sometimes i feel like finding a traditional prince charming is easier

THE MISSION

[Written for Gency Week, Day 4; updated with fanart 7 Jan]

Warnings: Violence, mild profanity, and the antics of a spoilt younger son.

Summary: A different take on Genji’s origin story. Genji unexpectedly crosses paths with Mercy while she’s on a mission. 

“Genji-sama. The Boss wants to see you.”

Obscured by the steam of the hot springs, Genji couldn’t tell if Nishida was grimacing or smiling. Maybe neither. All those old dogs who had worked for his father for decades, they knew how to conceal their emotions.

So Hanzo was looking for him, eh? No doubt to give him another tongue lashing about the ‘Shimada Legacy’. Since their father’s death, his elder brother had become insufferably uptight about growing the Clan’s influence. Well, let the damn empire crumble. There was nothing noble about the Shimada Clan. Born out of the dark and secretive ways of the ninja, in modern times it was no more than a criminal syndicate.

 “You enjoy being an errand boy, Nishida?” Genji sneered.

“Errand boy is fine. What I don’t enjoy is being a babysitter.”

That stung. Genji rose from the bath and flung a wet towel at the old gangster. Nishida didn’t dodge and it struck him across the face with a sodden slap.

“Hanzo can keep waiting.”

Nishida shook off the towel and it fell to the floor. For a moment he hesitated, as if deliberating whether to say more.

“You have a problem, old man?”

When Nishida opened his mouth again, it was neither angry nor frustrated, just matter-of-fact. “It’s not just the Boss that has changed, Genji-sama. It’s a different inner circle now. The Old Master wouldn’t have liked it. I don’t like it. But it is what it is. We all need to watch out.” He paused and then turned to the door. “I’ll wait outside. We must go meet the Boss quickly.”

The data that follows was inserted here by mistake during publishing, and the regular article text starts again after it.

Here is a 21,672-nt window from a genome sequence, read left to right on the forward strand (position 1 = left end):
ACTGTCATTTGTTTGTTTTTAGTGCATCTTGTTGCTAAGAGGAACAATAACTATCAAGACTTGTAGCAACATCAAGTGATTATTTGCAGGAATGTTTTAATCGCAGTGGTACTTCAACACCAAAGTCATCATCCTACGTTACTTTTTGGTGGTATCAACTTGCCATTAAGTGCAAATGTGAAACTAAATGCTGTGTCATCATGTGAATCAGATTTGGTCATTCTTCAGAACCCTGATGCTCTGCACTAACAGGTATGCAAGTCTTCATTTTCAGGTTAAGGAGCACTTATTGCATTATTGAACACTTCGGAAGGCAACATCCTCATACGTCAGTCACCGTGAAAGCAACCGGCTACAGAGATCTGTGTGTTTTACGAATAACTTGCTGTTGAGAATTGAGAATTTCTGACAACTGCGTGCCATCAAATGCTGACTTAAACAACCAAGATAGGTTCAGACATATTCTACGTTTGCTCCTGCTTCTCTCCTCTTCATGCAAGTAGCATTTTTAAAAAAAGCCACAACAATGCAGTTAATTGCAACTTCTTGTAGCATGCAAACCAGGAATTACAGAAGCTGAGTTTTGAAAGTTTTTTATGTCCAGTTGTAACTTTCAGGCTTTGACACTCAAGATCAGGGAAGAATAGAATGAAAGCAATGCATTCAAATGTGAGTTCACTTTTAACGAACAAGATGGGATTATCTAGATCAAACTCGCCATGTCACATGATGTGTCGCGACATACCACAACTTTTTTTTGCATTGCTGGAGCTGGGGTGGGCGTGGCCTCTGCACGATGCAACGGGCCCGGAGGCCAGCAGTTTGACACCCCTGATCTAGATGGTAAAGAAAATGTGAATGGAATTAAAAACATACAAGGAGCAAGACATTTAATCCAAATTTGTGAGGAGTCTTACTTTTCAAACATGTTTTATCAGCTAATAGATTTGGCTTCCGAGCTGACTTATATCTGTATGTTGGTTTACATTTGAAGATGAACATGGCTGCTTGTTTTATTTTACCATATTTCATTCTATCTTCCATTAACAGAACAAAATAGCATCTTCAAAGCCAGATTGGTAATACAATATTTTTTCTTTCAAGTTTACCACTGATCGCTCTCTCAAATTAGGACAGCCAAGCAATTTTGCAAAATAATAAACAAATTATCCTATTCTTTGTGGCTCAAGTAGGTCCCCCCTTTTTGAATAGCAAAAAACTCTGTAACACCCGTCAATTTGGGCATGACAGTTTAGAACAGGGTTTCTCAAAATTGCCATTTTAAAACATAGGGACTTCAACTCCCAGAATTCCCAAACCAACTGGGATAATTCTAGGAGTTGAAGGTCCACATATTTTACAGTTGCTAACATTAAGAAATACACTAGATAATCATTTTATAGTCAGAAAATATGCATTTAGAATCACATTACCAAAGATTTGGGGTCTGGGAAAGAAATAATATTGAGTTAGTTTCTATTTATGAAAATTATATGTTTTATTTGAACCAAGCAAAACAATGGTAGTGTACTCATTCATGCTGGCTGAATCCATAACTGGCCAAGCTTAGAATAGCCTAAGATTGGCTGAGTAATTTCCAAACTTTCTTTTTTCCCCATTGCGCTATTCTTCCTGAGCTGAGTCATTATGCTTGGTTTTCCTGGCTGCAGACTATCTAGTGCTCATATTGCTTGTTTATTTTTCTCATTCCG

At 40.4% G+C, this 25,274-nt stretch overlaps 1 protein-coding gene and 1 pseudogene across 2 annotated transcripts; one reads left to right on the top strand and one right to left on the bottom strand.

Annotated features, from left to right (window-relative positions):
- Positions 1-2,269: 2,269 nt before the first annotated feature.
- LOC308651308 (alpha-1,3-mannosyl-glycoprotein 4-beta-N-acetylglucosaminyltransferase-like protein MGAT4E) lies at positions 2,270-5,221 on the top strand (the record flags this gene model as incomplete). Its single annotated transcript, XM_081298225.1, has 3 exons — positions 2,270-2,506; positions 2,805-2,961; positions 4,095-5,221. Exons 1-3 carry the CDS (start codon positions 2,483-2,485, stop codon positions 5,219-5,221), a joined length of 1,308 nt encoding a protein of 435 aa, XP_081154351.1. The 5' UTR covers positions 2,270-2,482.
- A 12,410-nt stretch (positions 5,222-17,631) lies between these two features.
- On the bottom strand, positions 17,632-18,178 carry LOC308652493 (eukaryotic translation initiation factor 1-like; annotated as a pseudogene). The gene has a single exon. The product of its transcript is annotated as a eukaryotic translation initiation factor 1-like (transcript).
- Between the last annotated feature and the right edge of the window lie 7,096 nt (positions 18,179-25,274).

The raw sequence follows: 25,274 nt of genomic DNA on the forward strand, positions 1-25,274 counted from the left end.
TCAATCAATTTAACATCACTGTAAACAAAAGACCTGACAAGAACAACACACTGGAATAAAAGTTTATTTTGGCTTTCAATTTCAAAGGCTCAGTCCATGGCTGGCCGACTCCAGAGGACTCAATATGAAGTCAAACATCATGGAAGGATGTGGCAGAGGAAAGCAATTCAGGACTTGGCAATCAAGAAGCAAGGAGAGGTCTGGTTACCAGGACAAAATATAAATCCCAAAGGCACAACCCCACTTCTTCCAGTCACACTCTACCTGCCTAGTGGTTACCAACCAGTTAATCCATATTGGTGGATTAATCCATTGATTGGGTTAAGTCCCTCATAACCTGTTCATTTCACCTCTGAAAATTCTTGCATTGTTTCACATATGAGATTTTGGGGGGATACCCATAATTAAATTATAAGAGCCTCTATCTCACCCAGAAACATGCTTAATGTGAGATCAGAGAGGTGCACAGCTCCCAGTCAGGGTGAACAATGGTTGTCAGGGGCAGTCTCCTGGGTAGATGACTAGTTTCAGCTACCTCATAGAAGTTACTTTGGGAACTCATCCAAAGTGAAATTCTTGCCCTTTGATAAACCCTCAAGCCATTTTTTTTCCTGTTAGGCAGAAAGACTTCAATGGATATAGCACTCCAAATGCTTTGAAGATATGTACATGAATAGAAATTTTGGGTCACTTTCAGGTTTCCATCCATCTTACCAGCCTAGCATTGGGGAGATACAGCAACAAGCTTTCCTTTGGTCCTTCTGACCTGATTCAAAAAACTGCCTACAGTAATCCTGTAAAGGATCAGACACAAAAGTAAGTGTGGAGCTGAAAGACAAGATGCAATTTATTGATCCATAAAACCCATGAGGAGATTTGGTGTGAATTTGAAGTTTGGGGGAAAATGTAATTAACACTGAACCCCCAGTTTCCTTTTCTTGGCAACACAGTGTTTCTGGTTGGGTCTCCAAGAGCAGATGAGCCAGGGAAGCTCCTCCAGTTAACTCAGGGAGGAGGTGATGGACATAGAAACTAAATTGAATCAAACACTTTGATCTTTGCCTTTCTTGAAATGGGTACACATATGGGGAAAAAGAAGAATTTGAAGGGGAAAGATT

Genji scowled and pulled on his clothes. Peeking between the wooden panels of the sliding door, he could see a black limo and three men in dark jackets. His brother’s current right-hand man, Udaijin, was perched on the hood smoking a cigarette and looking at his watch. Genji was always being monitored, being judged. When he put a foot wrong, no-one in the Clan would dare physically attack him, but word would get to Hanzo and life was made unbearable for him in other ways.

Forget Hanamura. He needed to get lost in a mega-city, to bury himself in the chaos and the crowds. A few days in Tokyo living it up would cool his anger. Even the danger of trespassing the territory of other mobs – Tokyo was not under Shimada control – was nothing compared to the poisonous atmosphere here. Genji made his way to the second floor of the bath house, with little effort vaulted onto the roof of the next building, and was off.

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anonymous asked:

Zimbits, 59 5 13

You chose: seduction, alternate societies, awe/wonder (x)

The Great Fairy Kingdom of the North is in mourning.

The War is over, but it came at a cost: the lives of Queen Alicia and her consort, Robert, the Supreme Commander of the military forces. Peace has come, finally, but it’s up to their son, Jack, to put the kingdom back together.